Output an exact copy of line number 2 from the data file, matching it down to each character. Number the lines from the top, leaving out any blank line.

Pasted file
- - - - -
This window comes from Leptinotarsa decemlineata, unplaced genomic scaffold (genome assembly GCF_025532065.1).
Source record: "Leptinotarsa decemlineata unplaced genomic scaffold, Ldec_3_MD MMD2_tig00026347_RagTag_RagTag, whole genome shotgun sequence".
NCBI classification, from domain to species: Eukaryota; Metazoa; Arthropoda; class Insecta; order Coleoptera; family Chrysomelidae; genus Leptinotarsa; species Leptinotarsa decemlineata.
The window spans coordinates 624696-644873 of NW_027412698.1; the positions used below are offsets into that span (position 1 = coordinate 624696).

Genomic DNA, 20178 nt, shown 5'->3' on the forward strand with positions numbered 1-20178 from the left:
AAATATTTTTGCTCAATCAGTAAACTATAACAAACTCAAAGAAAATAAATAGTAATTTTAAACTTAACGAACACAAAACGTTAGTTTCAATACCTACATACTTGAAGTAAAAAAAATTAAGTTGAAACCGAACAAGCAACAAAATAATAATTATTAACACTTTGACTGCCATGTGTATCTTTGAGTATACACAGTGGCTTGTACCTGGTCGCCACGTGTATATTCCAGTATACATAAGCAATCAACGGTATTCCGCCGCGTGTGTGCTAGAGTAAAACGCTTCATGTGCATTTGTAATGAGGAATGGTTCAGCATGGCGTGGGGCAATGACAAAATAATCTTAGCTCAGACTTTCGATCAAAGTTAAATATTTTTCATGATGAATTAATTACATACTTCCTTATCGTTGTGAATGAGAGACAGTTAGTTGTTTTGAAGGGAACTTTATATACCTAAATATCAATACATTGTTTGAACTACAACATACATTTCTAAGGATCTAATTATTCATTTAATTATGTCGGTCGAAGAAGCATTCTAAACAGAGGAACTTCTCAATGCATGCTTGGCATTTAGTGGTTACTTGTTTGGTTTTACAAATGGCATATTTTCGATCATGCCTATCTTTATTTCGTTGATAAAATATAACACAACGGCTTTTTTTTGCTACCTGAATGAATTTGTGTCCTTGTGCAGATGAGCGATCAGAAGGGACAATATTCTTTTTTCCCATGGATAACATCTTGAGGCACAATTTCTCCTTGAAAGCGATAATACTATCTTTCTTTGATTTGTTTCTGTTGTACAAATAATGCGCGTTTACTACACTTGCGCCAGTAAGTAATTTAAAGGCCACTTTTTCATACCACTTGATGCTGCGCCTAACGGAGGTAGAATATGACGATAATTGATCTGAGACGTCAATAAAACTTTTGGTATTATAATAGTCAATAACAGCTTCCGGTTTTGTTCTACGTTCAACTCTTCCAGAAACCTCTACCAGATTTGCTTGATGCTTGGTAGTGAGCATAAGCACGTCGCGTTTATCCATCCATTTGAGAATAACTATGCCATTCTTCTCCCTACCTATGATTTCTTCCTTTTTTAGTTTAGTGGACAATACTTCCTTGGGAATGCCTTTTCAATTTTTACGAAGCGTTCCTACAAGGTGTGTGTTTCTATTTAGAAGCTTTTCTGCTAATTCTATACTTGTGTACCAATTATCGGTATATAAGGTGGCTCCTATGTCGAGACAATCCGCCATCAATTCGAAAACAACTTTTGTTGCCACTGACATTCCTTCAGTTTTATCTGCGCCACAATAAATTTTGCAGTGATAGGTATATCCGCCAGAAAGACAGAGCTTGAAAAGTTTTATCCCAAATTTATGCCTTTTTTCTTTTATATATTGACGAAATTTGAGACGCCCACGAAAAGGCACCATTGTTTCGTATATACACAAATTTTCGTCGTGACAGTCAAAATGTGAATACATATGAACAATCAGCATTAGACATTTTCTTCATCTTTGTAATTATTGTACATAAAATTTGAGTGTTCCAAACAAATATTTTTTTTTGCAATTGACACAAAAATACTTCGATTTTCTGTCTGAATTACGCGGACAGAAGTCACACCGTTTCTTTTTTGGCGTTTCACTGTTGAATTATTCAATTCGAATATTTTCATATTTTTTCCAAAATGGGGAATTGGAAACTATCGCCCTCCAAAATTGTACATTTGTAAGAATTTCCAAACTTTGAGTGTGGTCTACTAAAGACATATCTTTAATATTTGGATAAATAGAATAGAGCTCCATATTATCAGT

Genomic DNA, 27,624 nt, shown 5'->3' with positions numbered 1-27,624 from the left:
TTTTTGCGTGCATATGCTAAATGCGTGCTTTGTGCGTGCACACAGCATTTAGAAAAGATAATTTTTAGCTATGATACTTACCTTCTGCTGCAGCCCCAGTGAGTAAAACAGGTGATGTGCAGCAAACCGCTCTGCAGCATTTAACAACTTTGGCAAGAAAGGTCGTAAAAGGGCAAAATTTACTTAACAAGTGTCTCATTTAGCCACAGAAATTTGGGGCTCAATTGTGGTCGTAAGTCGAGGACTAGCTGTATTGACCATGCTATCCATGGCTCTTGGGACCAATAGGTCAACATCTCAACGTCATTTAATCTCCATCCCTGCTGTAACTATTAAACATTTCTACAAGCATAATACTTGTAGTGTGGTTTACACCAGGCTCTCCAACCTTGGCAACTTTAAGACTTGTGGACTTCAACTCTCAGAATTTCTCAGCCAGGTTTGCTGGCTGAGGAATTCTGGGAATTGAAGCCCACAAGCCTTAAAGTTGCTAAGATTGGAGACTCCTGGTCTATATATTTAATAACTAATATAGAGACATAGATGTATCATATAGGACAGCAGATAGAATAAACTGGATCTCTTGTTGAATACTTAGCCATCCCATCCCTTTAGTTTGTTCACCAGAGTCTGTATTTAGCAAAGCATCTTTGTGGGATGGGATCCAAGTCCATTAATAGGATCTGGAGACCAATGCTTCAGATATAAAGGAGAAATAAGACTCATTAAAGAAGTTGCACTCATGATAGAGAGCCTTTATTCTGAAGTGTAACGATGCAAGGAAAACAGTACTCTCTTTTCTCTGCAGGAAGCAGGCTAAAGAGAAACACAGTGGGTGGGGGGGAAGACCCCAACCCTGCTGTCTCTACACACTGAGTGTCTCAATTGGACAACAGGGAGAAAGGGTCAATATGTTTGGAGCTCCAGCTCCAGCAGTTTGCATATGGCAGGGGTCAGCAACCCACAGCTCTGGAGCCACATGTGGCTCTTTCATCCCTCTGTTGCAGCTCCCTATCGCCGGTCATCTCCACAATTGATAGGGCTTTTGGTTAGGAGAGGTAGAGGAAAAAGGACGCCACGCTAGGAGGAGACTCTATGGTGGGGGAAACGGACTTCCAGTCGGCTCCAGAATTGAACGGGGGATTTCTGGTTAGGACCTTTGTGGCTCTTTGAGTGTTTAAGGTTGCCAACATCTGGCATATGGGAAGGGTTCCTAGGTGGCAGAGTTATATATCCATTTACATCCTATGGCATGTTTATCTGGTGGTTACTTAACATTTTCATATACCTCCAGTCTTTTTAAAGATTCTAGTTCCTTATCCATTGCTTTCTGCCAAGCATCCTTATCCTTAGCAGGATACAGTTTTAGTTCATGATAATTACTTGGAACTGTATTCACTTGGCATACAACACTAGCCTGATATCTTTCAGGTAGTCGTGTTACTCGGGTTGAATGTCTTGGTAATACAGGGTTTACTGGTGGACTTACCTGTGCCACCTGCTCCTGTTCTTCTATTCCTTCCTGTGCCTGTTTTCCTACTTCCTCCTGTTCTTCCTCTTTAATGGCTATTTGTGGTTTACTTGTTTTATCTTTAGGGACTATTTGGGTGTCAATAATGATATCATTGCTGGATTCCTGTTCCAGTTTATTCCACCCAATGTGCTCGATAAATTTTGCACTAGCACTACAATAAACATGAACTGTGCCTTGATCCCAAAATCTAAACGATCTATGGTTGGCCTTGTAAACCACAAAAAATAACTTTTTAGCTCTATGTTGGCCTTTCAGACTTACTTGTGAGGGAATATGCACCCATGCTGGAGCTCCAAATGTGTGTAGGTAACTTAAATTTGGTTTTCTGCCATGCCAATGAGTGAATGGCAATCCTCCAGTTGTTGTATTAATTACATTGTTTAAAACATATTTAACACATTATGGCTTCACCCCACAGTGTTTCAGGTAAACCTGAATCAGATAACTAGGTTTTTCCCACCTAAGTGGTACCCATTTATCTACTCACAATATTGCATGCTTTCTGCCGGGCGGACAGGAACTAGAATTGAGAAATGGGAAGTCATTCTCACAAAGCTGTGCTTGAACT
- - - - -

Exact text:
Source record: "Leptinotarsa decemlineata unplaced genomic scaffold, Ldec_3_MD MMD2_tig00026347_RagTag_RagTag, whole genome shotgun sequence".